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Cereal Chem 64:343-348   |  VIEW ARTICLE

Chemical Leavening: Effect of pH and Certain Ions on Breadmaking Properties.

J. T. Holmes and R. C. Hoseney. Copyright 1987 by the American Association of Cereal Chemists, Inc.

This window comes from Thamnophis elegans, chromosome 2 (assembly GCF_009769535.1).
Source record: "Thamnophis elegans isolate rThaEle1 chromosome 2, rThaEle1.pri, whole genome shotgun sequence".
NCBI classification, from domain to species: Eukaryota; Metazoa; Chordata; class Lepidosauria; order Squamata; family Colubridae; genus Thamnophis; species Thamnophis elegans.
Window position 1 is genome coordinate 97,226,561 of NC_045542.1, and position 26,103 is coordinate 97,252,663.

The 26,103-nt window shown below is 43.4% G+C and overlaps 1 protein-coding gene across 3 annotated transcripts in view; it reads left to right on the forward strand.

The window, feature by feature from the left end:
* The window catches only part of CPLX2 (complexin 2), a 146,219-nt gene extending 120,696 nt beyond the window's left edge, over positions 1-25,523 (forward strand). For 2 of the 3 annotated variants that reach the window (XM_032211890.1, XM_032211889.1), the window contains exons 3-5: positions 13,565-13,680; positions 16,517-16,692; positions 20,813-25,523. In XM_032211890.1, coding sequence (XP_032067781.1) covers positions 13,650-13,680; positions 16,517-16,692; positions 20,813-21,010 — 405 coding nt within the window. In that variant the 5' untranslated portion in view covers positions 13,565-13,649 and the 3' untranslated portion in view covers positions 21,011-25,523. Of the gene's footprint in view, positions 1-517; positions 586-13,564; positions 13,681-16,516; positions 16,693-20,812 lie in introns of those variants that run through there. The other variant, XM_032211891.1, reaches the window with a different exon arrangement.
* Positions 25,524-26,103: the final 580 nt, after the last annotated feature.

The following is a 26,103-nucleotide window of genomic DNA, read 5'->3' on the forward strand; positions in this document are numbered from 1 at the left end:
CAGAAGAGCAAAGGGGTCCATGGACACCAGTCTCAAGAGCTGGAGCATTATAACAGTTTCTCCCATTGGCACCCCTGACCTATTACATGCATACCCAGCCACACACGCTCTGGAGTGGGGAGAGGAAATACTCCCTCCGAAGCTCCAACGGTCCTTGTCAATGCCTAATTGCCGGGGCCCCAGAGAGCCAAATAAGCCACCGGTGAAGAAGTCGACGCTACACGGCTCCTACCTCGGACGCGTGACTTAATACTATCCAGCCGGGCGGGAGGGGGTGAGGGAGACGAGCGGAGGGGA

When a combination of yeast and chemical leavening was used in bread, yeast was tolerant to moderate changes in pH but its gassing abilities were impaired when subjected to high pH (greater than or equal to 9.7). At the pH encountered in dough containing NaHCO (approximately 6.75), the yeast was about 90% as active as control dough (pH 5.5). A laboratory-scale, remixing scheme was developed to incorporate chemical leavening into yeasted doughs. Baking results indicated that the major factor affecting loaf volume was not pH, but rather the salts produced from the leavening reaction. Specific ions were detrimental to loaf volume. A mixograph study characterized the effect of ions on the mixing curve, and results corresponded to the anionic lyotropic series. A baking study of selected ions of the anionic lyotropic series supported the mixograph results.

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